Salt Lake City vs Bend, OR, vs Ashland, OR vs. NorCal/Washington/Colorado/Idaho/Montana


Original Post
DeanTanner · · Unknown Hometown · Joined Jul 2014 · Points: 0

Hey all, 

I know this is a very broad prompt, but I'm looking for some opinions and very appreciative of any input.

My fiancé and I are originally from Salt Lake City, now in North Carolina, planning to move back west. We climb (moderate trad, sport, alpine, ice), mountain bike, ski, trail run, and dabble in surfing, kayaking, rafting. We prioritize easy access to outdoor fun and have two big dogs that like to come play. Ideal situation would be easy access to trail running, hiking, biking, with climbing and skiing nearby. Surf is a plus but not required. 

We are both doctors finishing up training, so will be working in emergency departments around wherever we live. Prefer a small or mid-size city (Seattle and Portland are bigger than we'd like, and towns like Ouray or Durango without a large hospital are too small). We don't have kids, so not factoring schools in.

SLC is phenomenal for outdoor access, but it would be nice to live somewhere a bit more progressive, which is why we are looking into Oregon, Washington, Colorado.

Appreciate all the help!

Micah Klesick · · Vancouver, WA · Joined Aug 2013 · Points: 3,834

Bend for sure. Any kind of outdoor sport is close by, and the city is kind of like a more rural Portland as far as progressive culture goes. 

My wife is finishing her last year of medical school and Bend is high on our list to move to for similar reasons. 

Might be worth checking out Hood River OR too, but that might be too small. 

Ryan Palo · · Bend, oregon · Joined Aug 2006 · Points: 510

Bend is a great option. Nothing here is A+, but there's an abundance B+, year round, 20 minutes from your door. Housing & jobs are in short supply as you have probably heard. ~4 hours from Pacific City. There's a pretty legit standing surf wave in the center of town as well. Mtn biking around town is ok, but further out are some really outstanding areas( Oakridge ).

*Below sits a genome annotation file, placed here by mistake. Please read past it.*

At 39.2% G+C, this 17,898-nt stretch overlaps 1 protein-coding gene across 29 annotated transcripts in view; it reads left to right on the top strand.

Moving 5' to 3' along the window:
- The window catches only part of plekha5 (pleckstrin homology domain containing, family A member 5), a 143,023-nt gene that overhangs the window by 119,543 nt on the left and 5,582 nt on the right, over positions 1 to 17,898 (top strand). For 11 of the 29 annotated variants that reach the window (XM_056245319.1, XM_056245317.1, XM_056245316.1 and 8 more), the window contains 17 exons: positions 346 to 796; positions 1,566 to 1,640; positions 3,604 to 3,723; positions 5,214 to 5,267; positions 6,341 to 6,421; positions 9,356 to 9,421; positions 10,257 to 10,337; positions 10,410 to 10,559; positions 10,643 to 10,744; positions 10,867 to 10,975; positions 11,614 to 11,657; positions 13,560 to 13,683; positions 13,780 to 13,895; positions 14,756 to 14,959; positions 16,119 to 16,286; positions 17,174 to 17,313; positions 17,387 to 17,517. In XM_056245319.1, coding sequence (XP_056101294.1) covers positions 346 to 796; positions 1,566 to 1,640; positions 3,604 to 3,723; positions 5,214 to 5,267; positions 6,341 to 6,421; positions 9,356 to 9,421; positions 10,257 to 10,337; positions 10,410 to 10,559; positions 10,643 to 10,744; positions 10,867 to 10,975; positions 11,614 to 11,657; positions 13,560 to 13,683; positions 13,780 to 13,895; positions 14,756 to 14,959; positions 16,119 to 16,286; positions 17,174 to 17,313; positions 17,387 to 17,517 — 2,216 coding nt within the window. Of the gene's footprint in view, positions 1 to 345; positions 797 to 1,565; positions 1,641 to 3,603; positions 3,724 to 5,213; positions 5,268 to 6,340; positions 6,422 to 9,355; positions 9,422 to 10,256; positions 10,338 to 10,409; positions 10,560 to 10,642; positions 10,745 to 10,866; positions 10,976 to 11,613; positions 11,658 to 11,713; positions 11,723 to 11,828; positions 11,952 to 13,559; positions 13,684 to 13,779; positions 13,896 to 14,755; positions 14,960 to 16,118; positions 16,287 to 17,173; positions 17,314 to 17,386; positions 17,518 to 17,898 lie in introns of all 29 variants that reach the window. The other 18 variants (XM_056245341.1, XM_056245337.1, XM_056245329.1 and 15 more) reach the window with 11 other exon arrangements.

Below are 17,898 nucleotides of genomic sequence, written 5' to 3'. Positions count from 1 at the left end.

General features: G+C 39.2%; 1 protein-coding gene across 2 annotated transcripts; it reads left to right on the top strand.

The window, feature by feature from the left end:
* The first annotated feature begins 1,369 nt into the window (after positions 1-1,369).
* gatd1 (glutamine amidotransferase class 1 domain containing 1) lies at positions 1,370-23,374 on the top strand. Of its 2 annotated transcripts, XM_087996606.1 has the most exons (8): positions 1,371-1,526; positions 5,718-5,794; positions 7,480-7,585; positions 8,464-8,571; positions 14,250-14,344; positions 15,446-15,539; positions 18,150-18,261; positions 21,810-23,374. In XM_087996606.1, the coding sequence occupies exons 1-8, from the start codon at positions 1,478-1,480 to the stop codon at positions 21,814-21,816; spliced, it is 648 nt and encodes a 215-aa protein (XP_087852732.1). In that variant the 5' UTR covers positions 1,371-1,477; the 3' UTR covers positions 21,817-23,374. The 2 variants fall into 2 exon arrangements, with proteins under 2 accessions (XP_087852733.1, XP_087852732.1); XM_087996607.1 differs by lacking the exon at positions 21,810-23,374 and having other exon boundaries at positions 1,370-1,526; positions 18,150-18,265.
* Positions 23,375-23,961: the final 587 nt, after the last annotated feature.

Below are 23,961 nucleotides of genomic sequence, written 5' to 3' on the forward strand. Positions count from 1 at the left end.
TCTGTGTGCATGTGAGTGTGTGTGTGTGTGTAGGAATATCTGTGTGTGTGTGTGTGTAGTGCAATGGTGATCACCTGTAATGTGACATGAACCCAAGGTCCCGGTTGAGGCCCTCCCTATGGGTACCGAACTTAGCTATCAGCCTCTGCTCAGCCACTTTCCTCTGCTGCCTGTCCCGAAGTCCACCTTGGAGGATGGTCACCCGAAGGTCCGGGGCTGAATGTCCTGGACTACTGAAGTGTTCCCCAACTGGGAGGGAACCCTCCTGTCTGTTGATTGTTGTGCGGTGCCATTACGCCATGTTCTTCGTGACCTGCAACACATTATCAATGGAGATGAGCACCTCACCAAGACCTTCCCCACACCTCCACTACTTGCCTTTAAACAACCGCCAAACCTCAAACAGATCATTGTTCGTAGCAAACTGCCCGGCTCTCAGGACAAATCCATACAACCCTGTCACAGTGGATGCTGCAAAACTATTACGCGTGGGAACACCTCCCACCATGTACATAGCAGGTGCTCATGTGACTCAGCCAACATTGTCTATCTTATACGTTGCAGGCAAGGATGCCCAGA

Jimmy Downhillinthesnow · · Bozeman, Montana · Joined Mar 2013 · Points: 5

Bend is great, but good luck getting a job as an ER doc there, I've heard it's insanely competitive. It's also the definition of a boom/bust town: in 2009, it had the fifth highest unemployment rate in the nation. Check out Bellingham and Wenatchee in Washington. Bellingham is a rainy granola college town but you're close to Squamish and Baker, not impossibly far from surfing. Wenatchee isn't as rainy, close to Leavenworth, Washington Pass, Stevens Pass, and is medically underserved. Wenatchee is also cheap!

I'm in med school as well and would not want to practice in Ashland. That place is a wormhole. It's progressive--in the anti-vaxx, fluoridation-is-poison, treat cancer with quartz crystals way. I don't know of much climbing around there either.